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Should We Use "Exercise Labels" Instead of Nutrition Labels?


Forget calories! When you reach for a treat, researchers have found that a different number—besides how many calories something has—makes over 40 percent of people rethink their snack choices. When scientists from John Hopkins University posted the "exercise count" (the amount of walking or running you'd have to do to burn off that food), they saw a marked drop in purchasing of junk food and, even better, an increase in the purchasing of healthier options. Even students who didn't remember seeing the exercise counts still seemed to make better choices. 

RELATED: Are You Counting Calories Wrong?

"There is a real 'wow factor' to this approach—it will definitely grab your attention," says Jessie Pavelka, fitness expert and trainer on the current season of The Biggest Loser. But whether or not seeing your future treadmill time on the label of your favorite ice cream will stop you from going whole hog on the Chunky Monkey depends on your perspective. Exercise should never be used as a punishment, Pavelka says. That's why his main goal for all his clients is to help them fall in love with feeling good. "It's pretty simple. When you eat food that nourishes you and you exercise in a healthy way, you feel good. When you eat junk, you feel bad."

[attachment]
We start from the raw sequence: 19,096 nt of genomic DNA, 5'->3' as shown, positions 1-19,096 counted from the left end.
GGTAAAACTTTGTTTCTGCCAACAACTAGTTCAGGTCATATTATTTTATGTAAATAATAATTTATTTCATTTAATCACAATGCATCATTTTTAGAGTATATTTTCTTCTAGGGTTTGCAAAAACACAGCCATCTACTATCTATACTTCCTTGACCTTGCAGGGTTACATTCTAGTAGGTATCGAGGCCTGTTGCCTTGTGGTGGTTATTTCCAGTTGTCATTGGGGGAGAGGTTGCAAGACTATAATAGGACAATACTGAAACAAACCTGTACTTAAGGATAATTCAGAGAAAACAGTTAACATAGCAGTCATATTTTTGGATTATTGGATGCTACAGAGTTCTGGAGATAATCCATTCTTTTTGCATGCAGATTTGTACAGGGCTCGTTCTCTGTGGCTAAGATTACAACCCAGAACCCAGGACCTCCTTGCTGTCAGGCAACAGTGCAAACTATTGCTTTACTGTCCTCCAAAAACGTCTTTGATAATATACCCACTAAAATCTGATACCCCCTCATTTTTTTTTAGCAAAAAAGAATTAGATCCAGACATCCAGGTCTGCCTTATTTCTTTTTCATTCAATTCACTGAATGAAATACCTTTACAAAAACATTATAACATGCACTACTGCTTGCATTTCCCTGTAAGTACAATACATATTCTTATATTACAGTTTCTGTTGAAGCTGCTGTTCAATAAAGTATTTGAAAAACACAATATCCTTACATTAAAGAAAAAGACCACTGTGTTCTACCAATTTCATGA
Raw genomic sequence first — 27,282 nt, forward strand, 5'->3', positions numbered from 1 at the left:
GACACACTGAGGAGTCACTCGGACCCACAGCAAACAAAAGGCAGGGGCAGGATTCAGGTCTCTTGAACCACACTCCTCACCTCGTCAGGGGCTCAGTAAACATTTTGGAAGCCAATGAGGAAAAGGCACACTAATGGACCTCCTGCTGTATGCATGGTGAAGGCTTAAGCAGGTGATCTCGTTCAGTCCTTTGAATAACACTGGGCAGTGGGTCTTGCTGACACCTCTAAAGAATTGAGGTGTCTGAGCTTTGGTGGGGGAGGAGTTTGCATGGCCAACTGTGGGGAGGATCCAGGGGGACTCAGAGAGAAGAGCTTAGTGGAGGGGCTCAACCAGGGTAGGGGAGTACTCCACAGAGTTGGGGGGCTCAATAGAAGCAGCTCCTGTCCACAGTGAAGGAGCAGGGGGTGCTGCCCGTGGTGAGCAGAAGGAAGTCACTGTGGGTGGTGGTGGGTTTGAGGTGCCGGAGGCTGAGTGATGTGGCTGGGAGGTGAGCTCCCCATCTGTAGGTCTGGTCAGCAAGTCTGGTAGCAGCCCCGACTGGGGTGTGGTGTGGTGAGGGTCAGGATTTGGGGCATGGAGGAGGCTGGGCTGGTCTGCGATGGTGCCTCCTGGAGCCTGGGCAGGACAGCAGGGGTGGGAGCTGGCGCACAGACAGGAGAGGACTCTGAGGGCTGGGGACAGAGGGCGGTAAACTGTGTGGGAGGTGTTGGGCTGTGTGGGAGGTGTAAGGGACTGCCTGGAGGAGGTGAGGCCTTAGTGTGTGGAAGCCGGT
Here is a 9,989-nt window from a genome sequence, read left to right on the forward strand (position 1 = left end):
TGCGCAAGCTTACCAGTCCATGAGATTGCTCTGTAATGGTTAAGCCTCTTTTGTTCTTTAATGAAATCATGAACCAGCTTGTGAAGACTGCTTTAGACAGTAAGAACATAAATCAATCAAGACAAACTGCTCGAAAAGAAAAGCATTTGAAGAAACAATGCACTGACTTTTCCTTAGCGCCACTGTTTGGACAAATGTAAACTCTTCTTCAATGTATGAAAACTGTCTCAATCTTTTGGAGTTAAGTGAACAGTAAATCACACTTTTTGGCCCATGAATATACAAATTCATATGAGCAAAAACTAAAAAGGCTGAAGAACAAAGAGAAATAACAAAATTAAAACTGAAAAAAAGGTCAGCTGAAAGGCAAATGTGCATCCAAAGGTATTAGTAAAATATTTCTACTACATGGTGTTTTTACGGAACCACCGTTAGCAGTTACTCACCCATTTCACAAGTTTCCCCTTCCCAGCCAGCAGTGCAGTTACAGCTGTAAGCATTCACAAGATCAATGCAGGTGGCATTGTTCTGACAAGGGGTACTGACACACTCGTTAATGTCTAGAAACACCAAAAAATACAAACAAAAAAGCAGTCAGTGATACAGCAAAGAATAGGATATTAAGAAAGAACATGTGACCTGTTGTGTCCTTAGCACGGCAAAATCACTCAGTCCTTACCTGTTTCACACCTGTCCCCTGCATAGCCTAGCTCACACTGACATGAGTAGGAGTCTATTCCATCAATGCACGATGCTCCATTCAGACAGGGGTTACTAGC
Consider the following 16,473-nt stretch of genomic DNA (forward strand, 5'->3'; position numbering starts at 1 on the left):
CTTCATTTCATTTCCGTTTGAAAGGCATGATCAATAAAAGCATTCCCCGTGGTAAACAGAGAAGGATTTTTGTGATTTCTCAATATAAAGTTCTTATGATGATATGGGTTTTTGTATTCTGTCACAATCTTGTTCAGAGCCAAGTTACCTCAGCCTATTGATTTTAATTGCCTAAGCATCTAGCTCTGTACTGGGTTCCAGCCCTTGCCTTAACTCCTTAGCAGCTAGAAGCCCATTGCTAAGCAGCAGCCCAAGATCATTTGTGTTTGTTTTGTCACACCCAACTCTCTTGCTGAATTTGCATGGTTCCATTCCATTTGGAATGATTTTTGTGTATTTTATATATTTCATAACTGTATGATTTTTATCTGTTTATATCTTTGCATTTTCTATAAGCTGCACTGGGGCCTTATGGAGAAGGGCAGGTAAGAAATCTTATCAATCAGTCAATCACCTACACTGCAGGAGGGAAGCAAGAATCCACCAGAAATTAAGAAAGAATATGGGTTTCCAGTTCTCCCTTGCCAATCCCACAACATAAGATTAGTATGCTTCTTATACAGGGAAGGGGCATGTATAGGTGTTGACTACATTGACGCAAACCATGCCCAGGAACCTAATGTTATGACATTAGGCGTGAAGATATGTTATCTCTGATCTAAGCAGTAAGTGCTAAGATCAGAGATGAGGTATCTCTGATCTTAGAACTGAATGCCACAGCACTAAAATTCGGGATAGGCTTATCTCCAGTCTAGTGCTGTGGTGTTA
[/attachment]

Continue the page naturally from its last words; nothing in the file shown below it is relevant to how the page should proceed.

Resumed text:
If you're the kind of person who gets positively motivated by seeing an exercise count, then you can use this tool in your own pantry by looking up different calorie counts of your favorite foods—and plugging them into an exercise calculator to see what the trade-off is, he says. But if this sounds like it will send you into a shame spiral of self-hate and guilt then definitely avoid it.

The bottom line: You have to keep it positive. Using exercise as a way to get back on track—and not as a punishment for your food sins—is a great idea, Pavelka says. He recommends any activity that combines cardio and weight training, like CrossFit. "That combination will open up your blood vessels and help regulate your blood sugar—two things that will help you feel better faster." Ultimately, though, it's not about numbers. "I want you to focus on feeling good and finding what things make you get that feeling." And if that's a new take on an old nutrition label, run with it (literally and figuratively).


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